This issue also marks a change in the New Voices staff as Sue-Ann Harding and Dorothea Martens retire from their editorial duties and David Charlston, M. Zain Sulaiman, Alice Casarini and Gloria Kwok Kan Lee join Geraldine Brodie and Elena Davitti as new members of the editorial team. We would like to take this opportunity to thank Sue-Ann and Dorothea most sincerely for their generous contribution to the journal over the past years.

Issue 12 (2015) may be expected to see publication in Spring 2015 and will introduce a section dedicated to book reviews.

Previous issues of New Voices in Translation Studies are available at http://www.iatis.org/index.php/publications/new-voices-in-translation-studies

New Voices in Translation Studies is a refereed electronic journal co-sponsored by IATIS and the Centre for Translation and Textual Studies (CTTS) at Dublin City University. The aim of the journal is to disseminate high quality original work by new researchers in Translation Studies to a wide audience. New Voices welcomes submissions of papers, abstracts of recently submitted PhD theses and book reviews. As specified in the Editorial Policy, preference will be given to contributions by researchers new to the field. However, contributions from more experienced researchers will also always be welcome. Submissions should be formatted according to the guidelines on our website and sent to newvoices(a)dcu.ie.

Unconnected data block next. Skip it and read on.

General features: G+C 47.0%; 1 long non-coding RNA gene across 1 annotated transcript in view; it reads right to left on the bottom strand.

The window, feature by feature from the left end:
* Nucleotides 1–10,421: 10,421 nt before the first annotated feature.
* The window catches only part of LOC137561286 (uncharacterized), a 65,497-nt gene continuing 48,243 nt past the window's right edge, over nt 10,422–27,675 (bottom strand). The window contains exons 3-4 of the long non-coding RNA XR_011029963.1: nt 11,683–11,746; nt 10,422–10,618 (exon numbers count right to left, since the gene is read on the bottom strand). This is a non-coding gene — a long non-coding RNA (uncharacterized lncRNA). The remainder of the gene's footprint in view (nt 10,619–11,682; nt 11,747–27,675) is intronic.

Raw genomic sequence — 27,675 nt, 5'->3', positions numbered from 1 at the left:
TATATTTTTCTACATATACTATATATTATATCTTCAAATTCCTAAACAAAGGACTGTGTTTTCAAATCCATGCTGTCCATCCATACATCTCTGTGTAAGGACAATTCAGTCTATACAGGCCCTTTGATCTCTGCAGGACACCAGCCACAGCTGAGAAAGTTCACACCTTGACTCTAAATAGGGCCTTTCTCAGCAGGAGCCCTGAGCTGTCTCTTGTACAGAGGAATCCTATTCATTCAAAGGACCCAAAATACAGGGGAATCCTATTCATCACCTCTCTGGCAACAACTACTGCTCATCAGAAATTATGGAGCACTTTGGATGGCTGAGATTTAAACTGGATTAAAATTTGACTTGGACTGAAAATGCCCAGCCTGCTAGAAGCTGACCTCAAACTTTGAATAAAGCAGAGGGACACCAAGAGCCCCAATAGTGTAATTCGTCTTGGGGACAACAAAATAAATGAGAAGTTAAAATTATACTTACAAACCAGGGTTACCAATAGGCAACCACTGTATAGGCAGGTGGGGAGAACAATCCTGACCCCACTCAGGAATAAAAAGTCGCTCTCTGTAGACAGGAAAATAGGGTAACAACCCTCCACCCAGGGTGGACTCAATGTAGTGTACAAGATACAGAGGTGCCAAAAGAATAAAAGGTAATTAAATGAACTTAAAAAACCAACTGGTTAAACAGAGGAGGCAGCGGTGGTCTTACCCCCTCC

Geraldine Brodie, Elena Davitti, David Charlston, M. Zain Sulaiman, Alice Casarini and Gloria Kwok Kan Lee

Editors

 

ISSUE 11 - TABLE OF CONTENTS

ARTICLES

Chaucer Abducted: Examining the Conception of Translation behind the Canterbury Tales
James Hadley, University of East Anglia, UNITED KINGDOM

The 'Permanent Unease' of Cultural Translation in the Fiction of Guillermo Fadanelli
Alice Whitmore, Monash University, AUSTRALIA

Face Management in Literary Translation
Yuan Xiaohui, University of Bristol, UNITED KINGDOM

Jacques Lacan and the Intrinsic (Un)translatability of Names: "Name" in the English-Chinese Translation of Winterson's Art & Lies
Franziska Cheng, Chinese University of Hong Kong, CHINA

Integrative Complexity: An innovative technique for assessing the quality of English translations of the Qur'an
James W. Moore (Defence Research and Development, Canada), Peter Suedfeld (University of British Columbia), Lianne McLellan (Defence Research and Development, Canada), CANADA

Machine Translation: A Problem for Translation Theory